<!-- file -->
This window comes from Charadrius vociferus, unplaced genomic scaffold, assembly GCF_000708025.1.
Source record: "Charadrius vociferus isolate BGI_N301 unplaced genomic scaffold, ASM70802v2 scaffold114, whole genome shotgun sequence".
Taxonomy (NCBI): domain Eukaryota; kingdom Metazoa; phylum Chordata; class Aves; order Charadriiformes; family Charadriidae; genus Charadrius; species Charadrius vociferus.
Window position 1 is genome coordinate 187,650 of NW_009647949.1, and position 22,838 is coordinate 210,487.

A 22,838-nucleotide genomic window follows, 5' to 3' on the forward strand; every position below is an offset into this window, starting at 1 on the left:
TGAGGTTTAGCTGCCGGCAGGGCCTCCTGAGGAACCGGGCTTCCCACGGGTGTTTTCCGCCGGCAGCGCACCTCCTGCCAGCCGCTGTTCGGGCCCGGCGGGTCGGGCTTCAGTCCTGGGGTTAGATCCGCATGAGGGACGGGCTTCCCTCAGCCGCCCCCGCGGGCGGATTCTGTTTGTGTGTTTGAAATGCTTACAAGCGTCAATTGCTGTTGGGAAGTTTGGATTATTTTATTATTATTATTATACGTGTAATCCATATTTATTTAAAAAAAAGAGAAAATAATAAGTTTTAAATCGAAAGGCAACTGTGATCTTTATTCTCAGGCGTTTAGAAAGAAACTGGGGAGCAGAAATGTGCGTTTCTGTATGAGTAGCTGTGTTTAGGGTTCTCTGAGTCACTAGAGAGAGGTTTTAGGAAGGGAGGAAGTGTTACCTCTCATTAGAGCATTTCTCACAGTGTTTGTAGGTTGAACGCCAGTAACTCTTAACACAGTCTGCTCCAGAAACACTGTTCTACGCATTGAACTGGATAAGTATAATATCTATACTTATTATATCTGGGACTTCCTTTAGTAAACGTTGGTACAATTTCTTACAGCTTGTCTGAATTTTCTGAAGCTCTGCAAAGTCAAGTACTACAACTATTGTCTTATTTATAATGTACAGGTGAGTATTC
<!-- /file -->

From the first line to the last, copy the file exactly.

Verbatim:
This window comes from Charadrius vociferus, unplaced genomic scaffold, assembly GCF_000708025.1.
Source record: "Charadrius vociferus isolate BGI_N301 unplaced genomic scaffold, ASM70802v2 scaffold114, whole genome shotgun sequence".
Taxonomy (NCBI): domain Eukaryota; kingdom Metazoa; phylum Chordata; class Aves; order Charadriiformes; family Charadriidae; genus Charadrius; species Charadrius vociferus.
Window position 1 is genome coordinate 187,650 of NW_009647949.1, and position 22,838 is coordinate 210,487.

A 22,838-nucleotide genomic window follows, 5' to 3' on the forward strand; every position below is an offset into this window, starting at 1 on the left:
TGAGGTTTAGCTGCCGGCAGGGCCTCCTGAGGAACCGGGCTTCCCACGGGTGTTTTCCGCCGGCAGCGCACCTCCTGCCAGCCGCTGTTCGGGCCCGGCGGGTCGGGCTTCAGTCCTGGGGTTAGATCCGCATGAGGGACGGGCTTCCCTCAGCCGCCCCCGCGGGCGGATTCTGTTTGTGTGTTTGAAATGCTTACAAGCGTCAATTGCTGTTGGGAAGTTTGGATTATTTTATTATTATTATTATACGTGTAATCCATATTTATTTAAAAAAAAGAGAAAATAATAAGTTTTAAATCGAAAGGCAACTGTGATCTTTATTCTCAGGCGTTTAGAAAGAAACTGGGGAGCAGAAATGTGCGTTTCTGTATGAGTAGCTGTGTTTAGGGTTCTCTGAGTCACTAGAGAGAGGTTTTAGGAAGGGAGGAAGTGTTACCTCTCATTAGAGCATTTCTCACAGTGTTTGTAGGTTGAACGCCAGTAACTCTTAACACAGTCTGCTCCAGAAACACTGTTCTACGCATTGAACTGGATAAGTATAATATCTATACTTATTATATCTGGGACTTCCTTTAGTAAACGTTGGTACAATTTCTTACAGCTTGTCTGAATTTTCTGAAGCTCTGCAAAGTCAAGTACTACAACTATTGTCTTATTTATAATGTACAGGTGAGTATTC